Blood Orange, Seville Orange & Lemon Marmalade

Cooking time
Vegetarians Vegans Gluten-free diets
Blood Orange, Seville Orange & Lemon Marmalade

This zingy three fruit marmalade is magic spread over hot, buttered toast. It's a twist on a traditional Seville orange marmalade made with Sevilles, blood oranges and lemons. This seasonal recipe makes plenty, so you can stock up for the year or hand out jars to friends and family.


  • 1kg Seville oranges
  • 1kg blood oranges
  • 4 lemons
  • 4kg raw cane sugar

Prep: 2½ hrs + cooling | Cook: 3-4 hrs
Makes: 5-5½ ltr

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1. Place a sieve over a large pan. Remove the buttons (where the stems were attached) from the Seville and blood oranges and the lemons. Halve the oranges and juice them over the sieve into the pan (the sieve will catch any pips or bits of flesh). Halve and juice in the lemons. Scrape as much flesh, pips and white membranes out of the orange and lemon halves as you can – a teaspoon is good for this – and place them in a large piece of muslin cloth with any pips from the sieve. Tie this into a tight bag. Add the bag to the pan.
2. Slice the orange and lemon skins into quarters, then slice as much pith off as you like. Scoop this pith into another muslin square, tie into a bag and add to the pan. Slice the citrus skins to your preferred thickness and add them to the pan. Pour in 3 ltrs water, put a lid on the pan and bring to the boil. Turn the heat down and simmer for 2 hrs till the peel is tender. Take off the heat. Lift the bags out of the pan and set to one side in a bowl to cool for 1-2 hrs. This is so you can squeeze the pectin out later without burning your hands.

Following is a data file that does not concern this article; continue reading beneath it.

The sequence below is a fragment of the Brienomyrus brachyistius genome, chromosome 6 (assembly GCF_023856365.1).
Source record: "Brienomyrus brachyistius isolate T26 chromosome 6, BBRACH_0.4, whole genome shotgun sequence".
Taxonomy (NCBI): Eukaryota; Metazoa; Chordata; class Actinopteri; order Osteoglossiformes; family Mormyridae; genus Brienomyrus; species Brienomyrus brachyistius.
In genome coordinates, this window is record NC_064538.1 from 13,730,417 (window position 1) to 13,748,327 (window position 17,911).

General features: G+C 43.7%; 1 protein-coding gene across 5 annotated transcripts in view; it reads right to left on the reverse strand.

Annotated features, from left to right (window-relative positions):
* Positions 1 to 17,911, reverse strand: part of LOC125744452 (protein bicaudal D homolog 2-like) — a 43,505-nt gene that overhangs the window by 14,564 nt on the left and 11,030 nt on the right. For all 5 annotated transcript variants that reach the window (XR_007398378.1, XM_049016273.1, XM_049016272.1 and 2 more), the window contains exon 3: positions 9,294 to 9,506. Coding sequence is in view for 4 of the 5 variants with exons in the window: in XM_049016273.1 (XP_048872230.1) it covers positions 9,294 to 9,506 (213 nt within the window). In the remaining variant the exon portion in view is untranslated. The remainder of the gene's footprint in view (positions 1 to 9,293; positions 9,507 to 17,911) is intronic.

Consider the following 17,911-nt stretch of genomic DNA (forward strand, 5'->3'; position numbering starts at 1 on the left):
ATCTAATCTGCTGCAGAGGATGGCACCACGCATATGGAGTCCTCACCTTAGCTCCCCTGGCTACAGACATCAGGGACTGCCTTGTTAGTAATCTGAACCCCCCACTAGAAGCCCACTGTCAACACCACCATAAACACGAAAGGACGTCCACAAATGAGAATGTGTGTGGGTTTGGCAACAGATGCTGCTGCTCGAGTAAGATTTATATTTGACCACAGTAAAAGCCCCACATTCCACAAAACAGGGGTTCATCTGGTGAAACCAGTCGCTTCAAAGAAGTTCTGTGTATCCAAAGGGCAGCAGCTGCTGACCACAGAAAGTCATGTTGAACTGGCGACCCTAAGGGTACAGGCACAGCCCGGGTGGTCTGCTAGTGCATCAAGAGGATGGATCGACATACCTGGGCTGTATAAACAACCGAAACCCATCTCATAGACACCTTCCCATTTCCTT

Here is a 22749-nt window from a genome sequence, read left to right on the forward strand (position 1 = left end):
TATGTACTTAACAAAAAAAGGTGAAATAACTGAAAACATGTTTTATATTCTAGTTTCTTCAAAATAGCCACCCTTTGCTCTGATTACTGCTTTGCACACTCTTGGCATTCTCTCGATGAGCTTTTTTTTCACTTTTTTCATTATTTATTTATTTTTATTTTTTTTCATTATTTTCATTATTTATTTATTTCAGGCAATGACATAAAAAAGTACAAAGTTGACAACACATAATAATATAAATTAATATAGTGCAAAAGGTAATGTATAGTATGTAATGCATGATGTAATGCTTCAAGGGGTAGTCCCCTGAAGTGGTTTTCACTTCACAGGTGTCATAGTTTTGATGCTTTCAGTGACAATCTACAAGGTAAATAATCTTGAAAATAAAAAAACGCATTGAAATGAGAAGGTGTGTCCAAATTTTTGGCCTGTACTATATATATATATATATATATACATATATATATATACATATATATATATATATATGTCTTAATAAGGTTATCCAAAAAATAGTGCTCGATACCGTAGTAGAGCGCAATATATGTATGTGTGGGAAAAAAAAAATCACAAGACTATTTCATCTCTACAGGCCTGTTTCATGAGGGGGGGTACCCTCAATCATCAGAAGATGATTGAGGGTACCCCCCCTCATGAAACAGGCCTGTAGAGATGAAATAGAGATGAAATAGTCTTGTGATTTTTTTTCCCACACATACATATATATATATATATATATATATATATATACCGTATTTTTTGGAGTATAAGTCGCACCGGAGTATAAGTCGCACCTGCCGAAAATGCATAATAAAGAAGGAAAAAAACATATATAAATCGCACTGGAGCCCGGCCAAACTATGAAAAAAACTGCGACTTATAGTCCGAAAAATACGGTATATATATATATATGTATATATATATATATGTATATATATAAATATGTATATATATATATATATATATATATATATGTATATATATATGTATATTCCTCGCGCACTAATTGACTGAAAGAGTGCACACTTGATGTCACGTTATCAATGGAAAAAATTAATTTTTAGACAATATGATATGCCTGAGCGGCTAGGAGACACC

3. Sterilise your jam or preserving jars – you should make around 5-5½ ltrs marmalade. You can sterilise the jars by putting them through a dishwasher cycle, or washing them in hot, soapy water, rinsing them and then drying them in an oven set to 100°C/Fan 80°C/Gas ½. Put 4-5 side plates into the freezer to chill.
4. Gently squeeze the muslin bags over the pan, scraping any sticky liquid that comes out of the bag into the pan. This is the pectin, which will help the marmalade set. Try to get as much pectin into the pan as possible. Add the sugar to the pan and gently warm, stirring occasionally, till all the sugar has dissolved. Turn the heat up and bring the pan to the boil – keep your eye on it as the marmalade will froth and start to boil up. As soon as this happens, turn the heat down to stop it overboiling. If you have a sugar thermometer, the temperature you want to hit is 102°C.
5. Keep the marmalade at a rolling boil for 20 mins, then take it off the heat. Pour a spoonful of marmalade onto a chilled side plate, leave it for 1 min then press it with your finger. If it wrinkles when you press it, it's ready. If not, put the marmalade back on a medium heat and boil for a further 10 mins. Repeat the wrinkle test. The marmalade should be ready within 40-60 mins.
6. Use a tablespoon to skim any scum off the top of the marmalade. Ladle the marmalade into the sterilised jars, seal and label. The marmalade will keep for up to 1 year in the sealed jars.
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